Thoughts matter, and when you wish someone else well, you are actually wishing yourself something good at the same time (the Buddhist philosophy has a word for this sentiment, which is called “Mudita”, or sympathetic joy, the happiness in anothers success. So think you for any Mudita that came my way before the exam!)

 

I was inspired to write this post today because I am accutely aware of my inner circle of support, being my partner, and my coach Juli, as well as my parents brothers and families. I also have my teachers and mentors in EM and my friends and the community groups that I belong to like www.onewaveisallittakes.com. If there was a process that helped me immensly it was surfing in the ocea, meditating, playing guitar and exercise. It amazes me how lucky I have been to live close to the ocean and have access to this.

 

I am also proud of myself for being able to stick to regimen of self discipline, during the fellowship exam and enlist the joy of “missing out” on some of the things and activities that I loved the most.

 

The amazing Team of Liverpool ED

 

I have to make a special mention about the entire department of Liverpool ED, where I worked for the year leading up to my success in the Fellowship OSCE exam. Liverpool has been one of the most amazing hospitals to work at in my career to date , because of the complexity and diversity of patients who we look after, and the amazing team based culture that prevails in the Liverpool ED between senior staff and junior staff, and doctors, nurses and all levels of staff from cleaning staff, wardies to the consultants and senior nurses. This culture of Liverpool ED is a testimony the leadership of our director Dr Serena Ayers, who has empowered innorvation and leadership along the ranks and had a vision for this. Also the director of EM training Dr Jenni Davidson who had created a Fellowship training program that I could not have dream of, backed up by a motivated team of staff specialists and VMOs, and such a cohesive, supportive, and fun bunch of ED co-registrars. I remember, in somewhat of a hazy blur (despite this being only 3-6 months ago), working weekends where I would finish a shift past midnight, stay in hospital accomodation, get up for a coffee and less than average breakfast (I say this because I live for our home made museli and fresh fruit) and squeeze in a couple of hours OSCE practice before another heavy 10 hour shift.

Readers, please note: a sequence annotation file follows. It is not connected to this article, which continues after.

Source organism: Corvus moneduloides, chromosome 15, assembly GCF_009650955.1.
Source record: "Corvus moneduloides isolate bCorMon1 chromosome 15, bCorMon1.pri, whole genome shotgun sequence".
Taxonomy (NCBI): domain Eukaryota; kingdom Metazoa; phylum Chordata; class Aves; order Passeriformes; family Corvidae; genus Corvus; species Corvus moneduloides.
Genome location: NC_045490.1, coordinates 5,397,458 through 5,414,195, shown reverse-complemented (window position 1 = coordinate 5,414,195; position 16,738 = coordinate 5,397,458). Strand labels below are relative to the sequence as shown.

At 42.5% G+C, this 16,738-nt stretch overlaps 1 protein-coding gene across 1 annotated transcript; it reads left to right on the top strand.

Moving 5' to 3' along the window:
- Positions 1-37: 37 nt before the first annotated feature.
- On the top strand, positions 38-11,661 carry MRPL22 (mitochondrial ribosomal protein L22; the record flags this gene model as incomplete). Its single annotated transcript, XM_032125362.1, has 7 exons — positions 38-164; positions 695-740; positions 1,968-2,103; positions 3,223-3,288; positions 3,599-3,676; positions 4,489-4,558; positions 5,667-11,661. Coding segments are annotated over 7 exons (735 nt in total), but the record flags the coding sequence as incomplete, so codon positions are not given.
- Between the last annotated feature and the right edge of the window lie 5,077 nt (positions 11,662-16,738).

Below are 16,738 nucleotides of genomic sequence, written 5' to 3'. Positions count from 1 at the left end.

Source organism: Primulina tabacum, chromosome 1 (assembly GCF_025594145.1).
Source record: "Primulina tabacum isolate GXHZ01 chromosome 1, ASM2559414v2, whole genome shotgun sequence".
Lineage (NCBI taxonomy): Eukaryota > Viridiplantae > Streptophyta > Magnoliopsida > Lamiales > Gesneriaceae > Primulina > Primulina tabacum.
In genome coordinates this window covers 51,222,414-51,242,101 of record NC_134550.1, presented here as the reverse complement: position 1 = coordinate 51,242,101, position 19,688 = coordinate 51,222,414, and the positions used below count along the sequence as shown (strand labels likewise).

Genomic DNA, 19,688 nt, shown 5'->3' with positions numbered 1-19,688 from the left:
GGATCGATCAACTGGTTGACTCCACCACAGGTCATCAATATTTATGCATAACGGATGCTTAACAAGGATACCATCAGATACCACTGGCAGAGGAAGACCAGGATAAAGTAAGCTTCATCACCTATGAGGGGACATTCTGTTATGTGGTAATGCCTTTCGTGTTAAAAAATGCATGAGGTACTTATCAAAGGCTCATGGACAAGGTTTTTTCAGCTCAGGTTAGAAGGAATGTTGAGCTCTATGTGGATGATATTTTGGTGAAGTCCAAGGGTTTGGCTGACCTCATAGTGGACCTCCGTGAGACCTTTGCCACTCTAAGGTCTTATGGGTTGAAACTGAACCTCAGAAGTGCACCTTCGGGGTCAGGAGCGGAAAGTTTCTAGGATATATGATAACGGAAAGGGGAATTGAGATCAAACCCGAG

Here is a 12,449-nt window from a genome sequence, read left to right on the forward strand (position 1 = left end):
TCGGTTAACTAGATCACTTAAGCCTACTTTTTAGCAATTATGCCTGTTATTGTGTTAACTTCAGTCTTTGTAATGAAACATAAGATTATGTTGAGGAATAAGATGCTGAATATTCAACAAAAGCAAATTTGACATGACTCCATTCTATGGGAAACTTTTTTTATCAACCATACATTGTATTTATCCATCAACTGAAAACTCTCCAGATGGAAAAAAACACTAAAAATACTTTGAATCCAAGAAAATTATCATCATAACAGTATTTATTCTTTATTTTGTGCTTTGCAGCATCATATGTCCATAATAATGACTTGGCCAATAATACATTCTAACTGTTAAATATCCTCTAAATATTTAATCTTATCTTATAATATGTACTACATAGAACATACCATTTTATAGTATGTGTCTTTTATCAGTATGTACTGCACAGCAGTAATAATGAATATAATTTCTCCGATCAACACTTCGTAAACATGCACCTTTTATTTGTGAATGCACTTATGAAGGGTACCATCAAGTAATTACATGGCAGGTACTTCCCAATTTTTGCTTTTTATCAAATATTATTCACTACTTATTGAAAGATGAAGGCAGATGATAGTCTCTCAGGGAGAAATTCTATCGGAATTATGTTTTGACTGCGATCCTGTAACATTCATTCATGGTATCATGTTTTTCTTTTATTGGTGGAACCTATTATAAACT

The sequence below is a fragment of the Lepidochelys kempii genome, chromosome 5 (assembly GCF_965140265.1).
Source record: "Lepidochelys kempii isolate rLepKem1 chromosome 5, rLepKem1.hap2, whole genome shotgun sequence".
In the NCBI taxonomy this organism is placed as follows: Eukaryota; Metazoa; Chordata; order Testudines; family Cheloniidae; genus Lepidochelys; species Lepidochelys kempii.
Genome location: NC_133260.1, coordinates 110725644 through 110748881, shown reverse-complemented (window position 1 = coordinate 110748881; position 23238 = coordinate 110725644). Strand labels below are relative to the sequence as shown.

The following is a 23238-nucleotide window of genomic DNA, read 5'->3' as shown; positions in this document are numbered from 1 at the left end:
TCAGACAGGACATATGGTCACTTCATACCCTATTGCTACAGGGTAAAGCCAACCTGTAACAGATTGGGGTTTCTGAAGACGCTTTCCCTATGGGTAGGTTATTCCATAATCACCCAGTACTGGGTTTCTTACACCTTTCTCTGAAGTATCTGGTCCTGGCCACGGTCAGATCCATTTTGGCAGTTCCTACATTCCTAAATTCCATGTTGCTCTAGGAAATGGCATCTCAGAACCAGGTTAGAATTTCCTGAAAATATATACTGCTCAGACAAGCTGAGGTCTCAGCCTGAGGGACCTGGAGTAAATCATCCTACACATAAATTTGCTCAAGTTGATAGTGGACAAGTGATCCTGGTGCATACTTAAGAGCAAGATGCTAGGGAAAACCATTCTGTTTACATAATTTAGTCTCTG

Anyway, my plane is about to take off and I will look forward to getting this post up on my blog. I usually write a post at least every 3 months. I haven’t written since december last year, which is a big deal for me. It is one of the things that I put on hold. But I’m so happy to be able to write this post. I am also happy to be going to Sweden

 

Looking forward seeing Sanna and her family, and having a holiday, including going to a Music festival in the heart of Sweden! I can’t wait 🙂